At least that's what you would be if you wanted to buy a car here. Before you can even buy the car, you have to bid for an win a "Certificate of Entitlement." These can go for around $28,000 US. There are a limited amount of Certificates available, because they are based on how many people scrap a car and turn in their Certificate. You can only own a car for 10 years here, and once you have, you turn it in for scrap and return your Certificate to the government, who in turn place it up for auction. If it was yours you have to bid for it again, in a sense.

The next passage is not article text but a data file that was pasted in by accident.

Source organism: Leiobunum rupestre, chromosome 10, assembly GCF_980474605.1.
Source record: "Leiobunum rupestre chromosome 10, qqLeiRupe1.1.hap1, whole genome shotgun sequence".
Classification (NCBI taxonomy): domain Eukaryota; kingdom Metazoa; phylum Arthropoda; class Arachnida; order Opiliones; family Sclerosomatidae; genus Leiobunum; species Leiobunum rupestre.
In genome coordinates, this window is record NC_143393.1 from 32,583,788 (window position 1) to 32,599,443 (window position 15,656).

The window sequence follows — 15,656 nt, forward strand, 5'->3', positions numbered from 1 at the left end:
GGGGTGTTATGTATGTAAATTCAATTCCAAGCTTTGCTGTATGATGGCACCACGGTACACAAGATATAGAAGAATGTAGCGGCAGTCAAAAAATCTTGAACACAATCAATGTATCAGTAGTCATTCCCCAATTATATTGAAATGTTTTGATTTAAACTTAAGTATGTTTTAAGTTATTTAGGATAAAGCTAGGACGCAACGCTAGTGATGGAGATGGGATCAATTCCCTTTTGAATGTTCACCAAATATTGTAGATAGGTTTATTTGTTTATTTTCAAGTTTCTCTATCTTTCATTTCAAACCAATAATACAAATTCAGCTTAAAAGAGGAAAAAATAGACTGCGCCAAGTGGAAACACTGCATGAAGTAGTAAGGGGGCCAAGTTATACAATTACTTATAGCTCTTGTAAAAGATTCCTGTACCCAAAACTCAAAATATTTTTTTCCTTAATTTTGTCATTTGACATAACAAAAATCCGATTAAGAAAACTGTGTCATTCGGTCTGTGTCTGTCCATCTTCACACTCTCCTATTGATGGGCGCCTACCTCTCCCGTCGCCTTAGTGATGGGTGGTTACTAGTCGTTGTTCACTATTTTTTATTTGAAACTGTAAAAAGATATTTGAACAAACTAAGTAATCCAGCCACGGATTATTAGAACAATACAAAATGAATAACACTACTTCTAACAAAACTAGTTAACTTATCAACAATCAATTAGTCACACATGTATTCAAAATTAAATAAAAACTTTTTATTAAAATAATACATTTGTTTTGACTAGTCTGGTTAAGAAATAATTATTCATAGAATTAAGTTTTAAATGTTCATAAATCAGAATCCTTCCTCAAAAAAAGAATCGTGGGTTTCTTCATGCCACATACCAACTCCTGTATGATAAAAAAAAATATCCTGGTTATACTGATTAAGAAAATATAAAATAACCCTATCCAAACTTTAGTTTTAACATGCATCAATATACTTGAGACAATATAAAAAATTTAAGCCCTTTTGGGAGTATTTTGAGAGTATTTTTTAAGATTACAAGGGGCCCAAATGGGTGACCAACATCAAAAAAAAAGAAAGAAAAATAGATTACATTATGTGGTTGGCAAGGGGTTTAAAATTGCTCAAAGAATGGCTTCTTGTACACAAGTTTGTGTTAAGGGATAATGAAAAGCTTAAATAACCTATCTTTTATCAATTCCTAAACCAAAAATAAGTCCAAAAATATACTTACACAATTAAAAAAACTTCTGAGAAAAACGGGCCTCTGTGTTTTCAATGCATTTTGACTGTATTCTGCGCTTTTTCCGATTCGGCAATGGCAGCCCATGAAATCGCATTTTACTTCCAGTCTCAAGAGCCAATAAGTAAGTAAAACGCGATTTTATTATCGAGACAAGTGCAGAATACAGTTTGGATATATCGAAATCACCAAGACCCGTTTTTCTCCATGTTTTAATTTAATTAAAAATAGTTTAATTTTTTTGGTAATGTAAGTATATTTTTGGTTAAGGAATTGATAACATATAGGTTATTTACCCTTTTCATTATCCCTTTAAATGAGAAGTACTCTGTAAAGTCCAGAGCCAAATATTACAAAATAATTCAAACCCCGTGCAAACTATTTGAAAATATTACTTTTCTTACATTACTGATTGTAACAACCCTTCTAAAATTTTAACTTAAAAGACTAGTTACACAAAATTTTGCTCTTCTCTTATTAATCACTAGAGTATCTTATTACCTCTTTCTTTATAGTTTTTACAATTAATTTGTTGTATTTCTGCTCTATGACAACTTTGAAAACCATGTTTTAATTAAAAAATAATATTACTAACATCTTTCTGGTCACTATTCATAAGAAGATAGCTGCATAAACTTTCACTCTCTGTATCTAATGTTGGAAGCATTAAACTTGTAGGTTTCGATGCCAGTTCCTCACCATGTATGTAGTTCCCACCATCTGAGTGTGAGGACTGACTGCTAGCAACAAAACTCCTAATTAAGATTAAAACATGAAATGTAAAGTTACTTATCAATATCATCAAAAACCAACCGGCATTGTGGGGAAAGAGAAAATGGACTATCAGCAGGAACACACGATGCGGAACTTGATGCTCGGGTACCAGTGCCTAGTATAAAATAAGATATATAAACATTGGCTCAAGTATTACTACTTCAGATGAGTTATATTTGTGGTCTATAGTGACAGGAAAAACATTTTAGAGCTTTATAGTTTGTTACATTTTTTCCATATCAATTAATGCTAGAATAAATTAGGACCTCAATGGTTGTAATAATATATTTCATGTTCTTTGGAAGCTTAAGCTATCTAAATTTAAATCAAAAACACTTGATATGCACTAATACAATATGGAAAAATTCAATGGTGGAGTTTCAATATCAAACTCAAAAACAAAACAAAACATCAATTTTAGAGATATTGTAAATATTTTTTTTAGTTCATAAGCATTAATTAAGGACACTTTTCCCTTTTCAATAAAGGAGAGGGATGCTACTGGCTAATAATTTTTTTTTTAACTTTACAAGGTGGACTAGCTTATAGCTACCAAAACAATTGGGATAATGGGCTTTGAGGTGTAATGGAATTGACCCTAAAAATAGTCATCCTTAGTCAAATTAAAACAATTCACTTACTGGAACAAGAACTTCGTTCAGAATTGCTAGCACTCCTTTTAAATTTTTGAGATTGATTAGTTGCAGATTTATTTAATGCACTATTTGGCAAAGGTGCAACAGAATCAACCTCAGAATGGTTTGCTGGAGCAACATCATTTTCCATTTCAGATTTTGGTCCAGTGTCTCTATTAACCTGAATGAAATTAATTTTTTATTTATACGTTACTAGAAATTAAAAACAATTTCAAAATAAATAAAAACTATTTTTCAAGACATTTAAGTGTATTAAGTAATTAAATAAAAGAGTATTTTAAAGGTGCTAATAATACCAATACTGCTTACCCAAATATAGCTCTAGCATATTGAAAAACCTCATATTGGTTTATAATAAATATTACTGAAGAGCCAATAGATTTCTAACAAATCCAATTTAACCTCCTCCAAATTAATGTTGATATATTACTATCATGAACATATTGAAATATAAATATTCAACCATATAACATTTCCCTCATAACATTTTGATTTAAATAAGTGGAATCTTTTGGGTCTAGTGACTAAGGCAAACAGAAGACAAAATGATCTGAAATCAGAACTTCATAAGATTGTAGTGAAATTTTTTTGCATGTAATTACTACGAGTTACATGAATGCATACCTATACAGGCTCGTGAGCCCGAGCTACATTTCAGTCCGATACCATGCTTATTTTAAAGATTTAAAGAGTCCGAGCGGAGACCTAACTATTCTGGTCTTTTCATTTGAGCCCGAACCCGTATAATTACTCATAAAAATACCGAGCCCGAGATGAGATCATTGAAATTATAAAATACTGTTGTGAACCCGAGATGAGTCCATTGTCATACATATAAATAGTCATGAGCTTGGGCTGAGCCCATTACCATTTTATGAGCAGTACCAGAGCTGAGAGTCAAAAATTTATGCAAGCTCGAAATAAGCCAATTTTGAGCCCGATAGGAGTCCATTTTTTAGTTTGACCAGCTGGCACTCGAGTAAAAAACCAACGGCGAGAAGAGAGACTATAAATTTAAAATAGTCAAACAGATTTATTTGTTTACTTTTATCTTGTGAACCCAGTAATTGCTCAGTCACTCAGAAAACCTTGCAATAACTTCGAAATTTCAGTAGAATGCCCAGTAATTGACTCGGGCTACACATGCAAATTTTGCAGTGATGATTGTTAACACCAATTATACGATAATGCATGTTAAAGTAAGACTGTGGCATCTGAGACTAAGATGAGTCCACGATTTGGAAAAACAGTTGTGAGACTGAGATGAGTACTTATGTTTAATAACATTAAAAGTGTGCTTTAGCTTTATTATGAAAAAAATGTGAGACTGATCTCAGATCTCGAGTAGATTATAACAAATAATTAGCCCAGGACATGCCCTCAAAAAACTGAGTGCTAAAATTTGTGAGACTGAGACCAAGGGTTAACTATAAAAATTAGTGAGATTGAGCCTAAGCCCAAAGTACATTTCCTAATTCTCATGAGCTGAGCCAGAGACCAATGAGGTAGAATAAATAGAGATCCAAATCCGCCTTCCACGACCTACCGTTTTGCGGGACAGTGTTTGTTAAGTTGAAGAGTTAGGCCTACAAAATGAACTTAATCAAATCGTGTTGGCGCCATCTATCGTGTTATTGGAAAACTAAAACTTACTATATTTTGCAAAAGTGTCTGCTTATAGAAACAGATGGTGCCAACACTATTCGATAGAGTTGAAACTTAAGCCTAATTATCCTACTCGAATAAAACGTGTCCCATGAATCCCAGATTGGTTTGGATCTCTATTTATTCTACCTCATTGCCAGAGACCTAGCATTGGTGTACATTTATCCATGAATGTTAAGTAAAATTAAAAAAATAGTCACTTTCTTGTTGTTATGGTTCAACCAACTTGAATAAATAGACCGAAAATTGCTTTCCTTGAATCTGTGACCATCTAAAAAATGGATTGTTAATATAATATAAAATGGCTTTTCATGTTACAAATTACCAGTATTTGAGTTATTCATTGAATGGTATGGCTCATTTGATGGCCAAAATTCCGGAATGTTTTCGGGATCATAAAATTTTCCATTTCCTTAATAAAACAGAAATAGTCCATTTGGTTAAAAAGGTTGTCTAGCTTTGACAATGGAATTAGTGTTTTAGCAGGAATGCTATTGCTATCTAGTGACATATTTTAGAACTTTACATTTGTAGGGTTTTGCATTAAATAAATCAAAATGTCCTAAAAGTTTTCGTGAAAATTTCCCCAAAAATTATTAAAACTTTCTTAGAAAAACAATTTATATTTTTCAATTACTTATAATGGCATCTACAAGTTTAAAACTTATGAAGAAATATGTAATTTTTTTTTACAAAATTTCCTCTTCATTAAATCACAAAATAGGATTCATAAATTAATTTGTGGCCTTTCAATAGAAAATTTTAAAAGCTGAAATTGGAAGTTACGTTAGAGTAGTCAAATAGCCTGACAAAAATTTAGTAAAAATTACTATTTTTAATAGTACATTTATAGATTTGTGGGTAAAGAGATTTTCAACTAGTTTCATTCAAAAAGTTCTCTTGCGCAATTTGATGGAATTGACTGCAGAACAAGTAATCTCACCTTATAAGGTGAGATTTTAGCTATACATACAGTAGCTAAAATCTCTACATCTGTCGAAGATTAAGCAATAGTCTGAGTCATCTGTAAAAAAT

Then you have to buy the car, and the government taxes them by 250%. So if a fair market value of a Toyota Camry is $30000, the dealer has to pay the government $75000 to sell it to you for maybe $80000. You pay $98000 for the car and the Certificate. The dealer makes $5000, the government makes $73000, and you only get to keep your car for ten years. On top of this there is road tax of approximately $2000 per year.
This is an effort to keep cars off the road. I think it's pretty brilliant. If you have an excellent public transportation system, and a ballooning population (currently at 5 million), you kinda have to take car-reduction measures. What would we do if it became this difficult to own a car in the US? Oh, also I just read a website with stats from 2006 and it was reporting that 70% of all cars on the road were less than 5 years old.